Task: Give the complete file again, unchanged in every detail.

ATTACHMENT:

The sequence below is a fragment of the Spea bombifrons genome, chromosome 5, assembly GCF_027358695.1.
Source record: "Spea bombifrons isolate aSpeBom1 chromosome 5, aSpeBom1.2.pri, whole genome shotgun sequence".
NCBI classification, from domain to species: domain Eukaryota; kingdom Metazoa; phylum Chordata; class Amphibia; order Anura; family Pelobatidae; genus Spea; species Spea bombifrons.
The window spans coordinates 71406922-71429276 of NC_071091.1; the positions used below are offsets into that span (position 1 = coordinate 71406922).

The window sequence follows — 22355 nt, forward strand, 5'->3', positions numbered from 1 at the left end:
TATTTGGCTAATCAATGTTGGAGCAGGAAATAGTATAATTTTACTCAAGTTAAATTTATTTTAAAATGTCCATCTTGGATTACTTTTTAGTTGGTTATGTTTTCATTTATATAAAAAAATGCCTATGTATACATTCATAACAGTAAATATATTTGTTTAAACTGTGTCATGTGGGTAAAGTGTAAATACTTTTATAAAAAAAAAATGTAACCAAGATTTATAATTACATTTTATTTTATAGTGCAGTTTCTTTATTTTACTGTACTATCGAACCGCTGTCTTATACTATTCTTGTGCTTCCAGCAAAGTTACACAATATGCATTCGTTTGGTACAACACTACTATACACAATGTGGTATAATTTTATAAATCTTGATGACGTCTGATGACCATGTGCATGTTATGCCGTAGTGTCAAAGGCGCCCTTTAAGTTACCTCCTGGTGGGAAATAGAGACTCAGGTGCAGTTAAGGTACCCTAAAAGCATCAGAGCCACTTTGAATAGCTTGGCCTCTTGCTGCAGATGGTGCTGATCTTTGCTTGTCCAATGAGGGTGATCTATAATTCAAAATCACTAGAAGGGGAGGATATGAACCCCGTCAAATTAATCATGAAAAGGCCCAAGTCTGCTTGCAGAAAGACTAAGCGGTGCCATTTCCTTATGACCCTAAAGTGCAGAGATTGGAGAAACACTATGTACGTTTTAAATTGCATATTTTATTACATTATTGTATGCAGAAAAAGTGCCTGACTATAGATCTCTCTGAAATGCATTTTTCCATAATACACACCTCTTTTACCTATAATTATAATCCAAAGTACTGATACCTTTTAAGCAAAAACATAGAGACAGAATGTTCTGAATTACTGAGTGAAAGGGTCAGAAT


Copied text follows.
The sequence below is a fragment of the Spea bombifrons genome, chromosome 5, assembly GCF_027358695.1.
Source record: "Spea bombifrons isolate aSpeBom1 chromosome 5, aSpeBom1.2.pri, whole genome shotgun sequence".
NCBI classification, from domain to species: domain Eukaryota; kingdom Metazoa; phylum Chordata; class Amphibia; order Anura; family Pelobatidae; genus Spea; species Spea bombifrons.
The window spans coordinates 71406922-71429276 of NC_071091.1; the positions used below are offsets into that span (position 1 = coordinate 71406922).

The window sequence follows — 22355 nt, forward strand, 5'->3', positions numbered from 1 at the left end:
TATTTGGCTAATCAATGTTGGAGCAGGAAATAGTATAATTTTACTCAAGTTAAATTTATTTTAAAATGTCCATCTTGGATTACTTTTTAGTTGGTTATGTTTTCATTTATATAAAAAAATGCCTATGTATACATTCATAACAGTAAATATATTTGTTTAAACTGTGTCATGTGGGTAAAGTGTAAATACTTTTATAAAAAAAAAATGTAACCAAGATTTATAATTACATTTTATTTTATAGTGCAGTTTCTTTATTTTACTGTACTATCGAACCGCTGTCTTATACTATTCTTGTGCTTCCAGCAAAGTTACACAATATGCATTCGTTTGGTACAACACTACTATACACAATGTGGTATAATTTTATAAATCTTGATGACGTCTGATGACCATGTGCATGTTATGCCGTAGTGTCAAAGGCGCCCTTTAAGTTACCTCCTGGTGGGAAATAGAGACTCAGGTGCAGTTAAGGTACCCTAAAAGCATCAGAGCCACTTTGAATAGCTTGGCCTCTTGCTGCAGATGGTGCTGATCTTTGCTTGTCCAATGAGGGTGATCTATAATTCAAAATCACTAGAAGGGGAGGATATGAACCCCGTCAAATTAATCATGAAAAGGCCCAAGTCTGCTTGCAGAAAGACTAAGCGGTGCCATTTCCTTATGACCCTAAAGTGCAGAGATTGGAGAAACACTATGTACGTTTTAAATTGCATATTTTATTACATTATTGTATGCAGAAAAAGTGCCTGACTATAGATCTCTCTGAAATGCATTTTTCCATAATACACACCTCTTTTACCTATAATTATAATCCAAAGTACTGATACCTTTTAAGCAAAAACATAGAGACAGAATGTTCTGAATTACTGAGTGAAAGGGTCAGAAT